Our family loves thinking games. We especially like games that can be played in a variety of ways, with multiple players or all by yourself. Q-bits matches that description perfectly!
This challenging game contains four sets of colored design blocks — each with its own storage tray — and a deck of cards with 80 different patterns on them. The object of the game is to use your 16 blocks to duplicate the pattern on a given card.
The label on the box says the game is for 2-4 players, but it can definitely be played alone. In fact, Timberdoodle even carries smaller Q-bitz Solo sets designed for single players.
I bought the four-player version as a family gift last Christmas, augmented with a couple of single sets. But the kids enjoyed playing so much that I eventually bought another full game so we could all play at one time.
This game is fun for all ages. Some of the designs are more challenging than others, so whenever I’m supervising, I try to give the more challenging puzzles to the older children to help level the playing field somewhat.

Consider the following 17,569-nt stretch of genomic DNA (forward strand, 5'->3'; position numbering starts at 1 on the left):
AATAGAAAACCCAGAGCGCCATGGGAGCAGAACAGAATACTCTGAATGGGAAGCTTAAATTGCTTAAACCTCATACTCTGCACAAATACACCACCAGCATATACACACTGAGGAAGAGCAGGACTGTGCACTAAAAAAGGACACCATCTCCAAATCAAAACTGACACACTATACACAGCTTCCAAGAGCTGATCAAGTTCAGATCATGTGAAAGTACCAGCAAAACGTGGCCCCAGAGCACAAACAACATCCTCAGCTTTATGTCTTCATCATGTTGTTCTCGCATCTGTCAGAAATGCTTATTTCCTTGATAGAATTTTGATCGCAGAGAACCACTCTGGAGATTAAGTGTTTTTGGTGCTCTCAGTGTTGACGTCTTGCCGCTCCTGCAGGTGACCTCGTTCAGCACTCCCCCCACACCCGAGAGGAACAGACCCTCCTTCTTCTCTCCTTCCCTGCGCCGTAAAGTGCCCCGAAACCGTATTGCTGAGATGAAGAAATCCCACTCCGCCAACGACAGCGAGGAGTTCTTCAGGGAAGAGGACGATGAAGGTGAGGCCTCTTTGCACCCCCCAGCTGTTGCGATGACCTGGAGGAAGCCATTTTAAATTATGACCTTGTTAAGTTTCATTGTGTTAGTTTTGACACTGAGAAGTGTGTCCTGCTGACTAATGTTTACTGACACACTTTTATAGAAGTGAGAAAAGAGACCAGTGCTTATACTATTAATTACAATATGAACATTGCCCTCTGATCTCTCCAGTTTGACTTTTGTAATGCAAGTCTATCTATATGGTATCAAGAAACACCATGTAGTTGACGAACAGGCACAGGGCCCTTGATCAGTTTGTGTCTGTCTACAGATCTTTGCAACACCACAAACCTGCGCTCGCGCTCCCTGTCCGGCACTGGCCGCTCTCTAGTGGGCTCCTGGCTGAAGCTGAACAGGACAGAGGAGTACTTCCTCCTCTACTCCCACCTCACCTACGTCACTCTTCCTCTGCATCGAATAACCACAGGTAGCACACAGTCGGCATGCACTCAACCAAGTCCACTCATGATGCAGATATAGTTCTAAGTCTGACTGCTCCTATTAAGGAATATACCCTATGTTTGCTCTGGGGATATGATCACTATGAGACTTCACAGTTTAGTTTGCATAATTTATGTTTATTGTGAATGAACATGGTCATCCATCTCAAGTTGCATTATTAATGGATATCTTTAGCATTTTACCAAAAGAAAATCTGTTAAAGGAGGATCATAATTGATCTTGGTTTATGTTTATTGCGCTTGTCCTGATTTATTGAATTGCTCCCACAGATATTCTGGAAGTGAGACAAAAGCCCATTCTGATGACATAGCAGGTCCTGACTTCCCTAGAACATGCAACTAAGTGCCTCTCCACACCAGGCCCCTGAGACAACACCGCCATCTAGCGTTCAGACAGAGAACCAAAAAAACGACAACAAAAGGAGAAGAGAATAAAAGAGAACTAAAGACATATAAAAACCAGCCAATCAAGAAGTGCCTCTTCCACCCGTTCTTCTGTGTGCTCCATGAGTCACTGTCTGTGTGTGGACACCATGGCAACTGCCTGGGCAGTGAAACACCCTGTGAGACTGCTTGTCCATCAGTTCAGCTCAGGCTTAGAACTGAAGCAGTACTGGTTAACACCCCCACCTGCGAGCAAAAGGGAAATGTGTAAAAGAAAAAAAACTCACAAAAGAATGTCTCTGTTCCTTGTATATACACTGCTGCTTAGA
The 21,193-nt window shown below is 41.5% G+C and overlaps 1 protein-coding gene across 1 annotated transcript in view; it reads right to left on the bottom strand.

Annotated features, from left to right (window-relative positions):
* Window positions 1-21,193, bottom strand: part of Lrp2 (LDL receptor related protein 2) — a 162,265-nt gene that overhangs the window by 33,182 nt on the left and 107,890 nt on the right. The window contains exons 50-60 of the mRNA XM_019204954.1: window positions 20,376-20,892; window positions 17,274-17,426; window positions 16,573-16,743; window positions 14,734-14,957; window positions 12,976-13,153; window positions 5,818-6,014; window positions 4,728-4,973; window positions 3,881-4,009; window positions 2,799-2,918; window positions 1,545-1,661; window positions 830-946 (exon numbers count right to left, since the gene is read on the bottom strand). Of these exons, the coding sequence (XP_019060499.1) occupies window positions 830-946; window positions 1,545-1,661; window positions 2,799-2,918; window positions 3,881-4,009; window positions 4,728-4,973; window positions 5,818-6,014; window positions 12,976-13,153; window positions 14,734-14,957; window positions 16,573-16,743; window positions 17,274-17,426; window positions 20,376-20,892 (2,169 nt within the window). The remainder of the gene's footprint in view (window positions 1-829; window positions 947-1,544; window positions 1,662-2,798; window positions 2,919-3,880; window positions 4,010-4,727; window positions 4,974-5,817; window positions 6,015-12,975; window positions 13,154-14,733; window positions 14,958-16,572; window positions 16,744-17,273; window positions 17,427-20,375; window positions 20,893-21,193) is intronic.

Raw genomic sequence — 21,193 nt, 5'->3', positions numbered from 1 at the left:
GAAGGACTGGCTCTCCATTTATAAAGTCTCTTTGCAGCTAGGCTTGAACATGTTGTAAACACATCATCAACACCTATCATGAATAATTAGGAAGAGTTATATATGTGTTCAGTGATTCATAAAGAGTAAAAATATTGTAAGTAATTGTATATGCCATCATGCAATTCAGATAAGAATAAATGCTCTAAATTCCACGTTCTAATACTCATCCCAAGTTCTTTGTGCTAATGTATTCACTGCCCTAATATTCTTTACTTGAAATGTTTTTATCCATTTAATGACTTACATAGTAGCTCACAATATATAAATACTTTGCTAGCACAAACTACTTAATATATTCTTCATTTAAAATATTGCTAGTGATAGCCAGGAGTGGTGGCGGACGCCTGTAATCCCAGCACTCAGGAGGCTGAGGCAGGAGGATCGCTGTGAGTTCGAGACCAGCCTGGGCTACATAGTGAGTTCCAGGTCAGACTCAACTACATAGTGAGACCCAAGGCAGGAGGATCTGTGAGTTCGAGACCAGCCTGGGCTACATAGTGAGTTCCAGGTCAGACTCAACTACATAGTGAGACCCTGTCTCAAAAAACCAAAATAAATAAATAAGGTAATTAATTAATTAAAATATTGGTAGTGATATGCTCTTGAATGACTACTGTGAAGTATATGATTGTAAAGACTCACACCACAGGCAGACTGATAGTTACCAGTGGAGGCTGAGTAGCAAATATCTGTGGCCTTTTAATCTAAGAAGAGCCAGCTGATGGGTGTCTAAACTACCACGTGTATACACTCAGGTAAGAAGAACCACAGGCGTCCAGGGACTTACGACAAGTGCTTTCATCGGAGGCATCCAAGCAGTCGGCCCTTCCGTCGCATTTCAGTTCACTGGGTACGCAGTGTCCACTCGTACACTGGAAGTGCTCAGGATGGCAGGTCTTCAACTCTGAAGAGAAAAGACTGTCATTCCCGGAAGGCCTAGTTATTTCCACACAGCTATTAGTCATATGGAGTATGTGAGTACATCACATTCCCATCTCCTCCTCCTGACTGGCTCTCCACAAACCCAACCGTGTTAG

We usually just race to see who can finish their design the fastest. But if you want to add a level of complexity to the game, give players ten seconds to study a challenge card, then turn it face down and try to build it from memory.
Another alternative is to take turns rolling the pattern cubes. Each player selects only the blocks from his own roll that land face up with the pattern needed to reproduce the design on his/her own card.
Play continues in like manner until one player rolls whatever is needed to complete his own pattern. Once that happens, we declare the first to finish the winner of that round, then start over with a new challenge.
I bought our Q-bitz games through Timberdoodle. I’ve been shopping their catalog for Christmas presents for nearly three decades now!
The four-player version makes a great family gift for under the tree. Alternatively, the solo version (which also happens to be part of Timberdoodle’s 2nd grade curriculum kit) fits easily into a Christmas stocking.
In an age where so many little eyes spend so much time glued to a screen, I love finding products like these that encourage “unplugged” play and fosters communication (and a dose of healthy competition) between siblings!
We love that game! There really are so many different ways to play. All ages & stages too. I’d like to add that it says ages 8+ but our 6 year old kicks butt at it so don’t listen to the age recommendation :). It’s fun for us all! Lucky you to receive such wonderful things from Timberdoodle, very cool!
Jennifer Flanders says
I agree with you, Amy. The age guidelines on most of these products are really just suggestions. Our kids usually start playing before they reach the minimum age recommendation and continue to enjoy the games long after the suggested range predicts they’d outgrow it.